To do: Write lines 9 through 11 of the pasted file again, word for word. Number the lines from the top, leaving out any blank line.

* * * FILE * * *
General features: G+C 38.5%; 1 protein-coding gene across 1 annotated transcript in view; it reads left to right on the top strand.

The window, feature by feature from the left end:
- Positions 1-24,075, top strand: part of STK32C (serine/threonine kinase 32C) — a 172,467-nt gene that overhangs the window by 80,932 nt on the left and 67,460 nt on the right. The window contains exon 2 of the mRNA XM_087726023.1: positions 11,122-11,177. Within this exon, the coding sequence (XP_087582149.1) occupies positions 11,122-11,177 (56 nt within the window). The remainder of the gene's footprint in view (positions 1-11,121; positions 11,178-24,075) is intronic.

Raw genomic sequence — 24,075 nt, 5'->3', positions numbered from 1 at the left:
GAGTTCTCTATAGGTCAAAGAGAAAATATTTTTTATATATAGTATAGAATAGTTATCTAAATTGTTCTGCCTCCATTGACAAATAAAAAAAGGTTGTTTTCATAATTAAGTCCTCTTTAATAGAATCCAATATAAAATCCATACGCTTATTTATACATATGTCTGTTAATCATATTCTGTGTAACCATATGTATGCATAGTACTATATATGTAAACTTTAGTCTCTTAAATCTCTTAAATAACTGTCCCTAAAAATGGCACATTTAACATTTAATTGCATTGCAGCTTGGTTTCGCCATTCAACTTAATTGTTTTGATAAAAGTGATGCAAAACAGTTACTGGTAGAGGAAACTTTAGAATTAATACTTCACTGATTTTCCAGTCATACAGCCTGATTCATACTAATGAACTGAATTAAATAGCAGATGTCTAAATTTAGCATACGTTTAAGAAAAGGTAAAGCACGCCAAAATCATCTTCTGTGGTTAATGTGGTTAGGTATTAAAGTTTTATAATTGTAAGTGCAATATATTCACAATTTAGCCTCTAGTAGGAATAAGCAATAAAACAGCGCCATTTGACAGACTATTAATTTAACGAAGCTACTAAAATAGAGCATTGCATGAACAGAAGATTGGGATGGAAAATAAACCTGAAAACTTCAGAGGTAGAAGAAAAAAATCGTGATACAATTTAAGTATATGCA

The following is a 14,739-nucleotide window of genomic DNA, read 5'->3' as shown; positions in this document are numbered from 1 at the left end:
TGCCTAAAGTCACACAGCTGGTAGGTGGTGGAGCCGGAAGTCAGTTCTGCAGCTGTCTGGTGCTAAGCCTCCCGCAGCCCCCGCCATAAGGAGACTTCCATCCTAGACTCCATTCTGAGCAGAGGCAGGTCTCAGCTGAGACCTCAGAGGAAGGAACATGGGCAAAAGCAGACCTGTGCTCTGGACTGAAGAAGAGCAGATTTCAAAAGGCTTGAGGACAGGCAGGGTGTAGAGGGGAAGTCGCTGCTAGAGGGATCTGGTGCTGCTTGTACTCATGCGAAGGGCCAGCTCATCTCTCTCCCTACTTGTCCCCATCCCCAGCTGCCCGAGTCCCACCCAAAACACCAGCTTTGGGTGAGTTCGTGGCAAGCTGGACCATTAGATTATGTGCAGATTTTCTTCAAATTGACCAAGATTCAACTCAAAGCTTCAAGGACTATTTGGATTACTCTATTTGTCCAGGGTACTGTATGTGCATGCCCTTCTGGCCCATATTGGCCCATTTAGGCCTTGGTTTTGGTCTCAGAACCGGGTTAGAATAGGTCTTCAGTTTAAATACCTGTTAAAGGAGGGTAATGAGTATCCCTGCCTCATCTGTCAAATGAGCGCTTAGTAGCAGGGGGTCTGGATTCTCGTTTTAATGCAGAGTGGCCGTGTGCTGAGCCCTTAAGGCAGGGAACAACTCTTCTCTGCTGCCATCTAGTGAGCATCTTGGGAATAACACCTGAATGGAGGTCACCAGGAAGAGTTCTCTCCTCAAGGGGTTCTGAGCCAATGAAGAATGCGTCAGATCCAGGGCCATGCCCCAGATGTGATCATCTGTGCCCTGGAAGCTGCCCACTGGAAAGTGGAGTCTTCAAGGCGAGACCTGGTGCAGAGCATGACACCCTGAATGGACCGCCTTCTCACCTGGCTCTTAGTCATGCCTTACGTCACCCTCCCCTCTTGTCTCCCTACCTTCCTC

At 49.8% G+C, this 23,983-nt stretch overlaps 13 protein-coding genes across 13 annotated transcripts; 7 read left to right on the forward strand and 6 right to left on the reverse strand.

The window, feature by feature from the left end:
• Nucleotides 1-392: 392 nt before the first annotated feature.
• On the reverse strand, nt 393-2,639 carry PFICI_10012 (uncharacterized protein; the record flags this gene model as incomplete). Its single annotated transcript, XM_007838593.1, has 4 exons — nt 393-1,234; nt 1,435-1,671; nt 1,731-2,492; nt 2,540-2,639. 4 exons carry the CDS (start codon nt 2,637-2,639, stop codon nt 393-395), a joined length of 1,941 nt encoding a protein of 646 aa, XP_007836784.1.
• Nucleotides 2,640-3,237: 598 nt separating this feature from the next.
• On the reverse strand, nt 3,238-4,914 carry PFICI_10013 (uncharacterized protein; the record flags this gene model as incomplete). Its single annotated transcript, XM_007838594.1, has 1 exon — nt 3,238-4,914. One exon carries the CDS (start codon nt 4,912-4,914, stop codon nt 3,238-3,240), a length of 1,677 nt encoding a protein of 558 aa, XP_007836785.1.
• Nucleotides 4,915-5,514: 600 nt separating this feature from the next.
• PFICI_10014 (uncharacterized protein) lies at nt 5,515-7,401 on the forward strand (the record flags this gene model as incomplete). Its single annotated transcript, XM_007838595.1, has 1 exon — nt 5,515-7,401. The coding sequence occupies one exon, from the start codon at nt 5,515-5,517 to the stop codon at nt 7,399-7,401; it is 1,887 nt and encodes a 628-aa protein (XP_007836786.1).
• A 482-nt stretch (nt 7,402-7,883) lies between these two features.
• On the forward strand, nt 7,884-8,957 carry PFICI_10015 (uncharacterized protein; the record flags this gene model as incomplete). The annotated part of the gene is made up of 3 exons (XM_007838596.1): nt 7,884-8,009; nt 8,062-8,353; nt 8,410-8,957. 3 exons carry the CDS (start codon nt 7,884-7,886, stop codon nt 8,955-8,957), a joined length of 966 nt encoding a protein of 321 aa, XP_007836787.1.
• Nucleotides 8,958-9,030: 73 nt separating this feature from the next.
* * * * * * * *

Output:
The window, feature by feature from the left end:
• Nucleotides 1-392: 392 nt before the first annotated feature.
• On the reverse strand, nt 393-2,639 carry PFICI_10012 (uncharacterized protein; the record flags this gene model as incomplete). Its single annotated transcript, XM_007838593.1, has 4 exons — nt 393-1,234; nt 1,435-1,671; nt 1,731-2,492; nt 2,540-2,639. 4 exons carry the CDS (start codon nt 2,637-2,639, stop codon nt 393-395), a joined length of 1,941 nt encoding a protein of 646 aa, XP_007836784.1.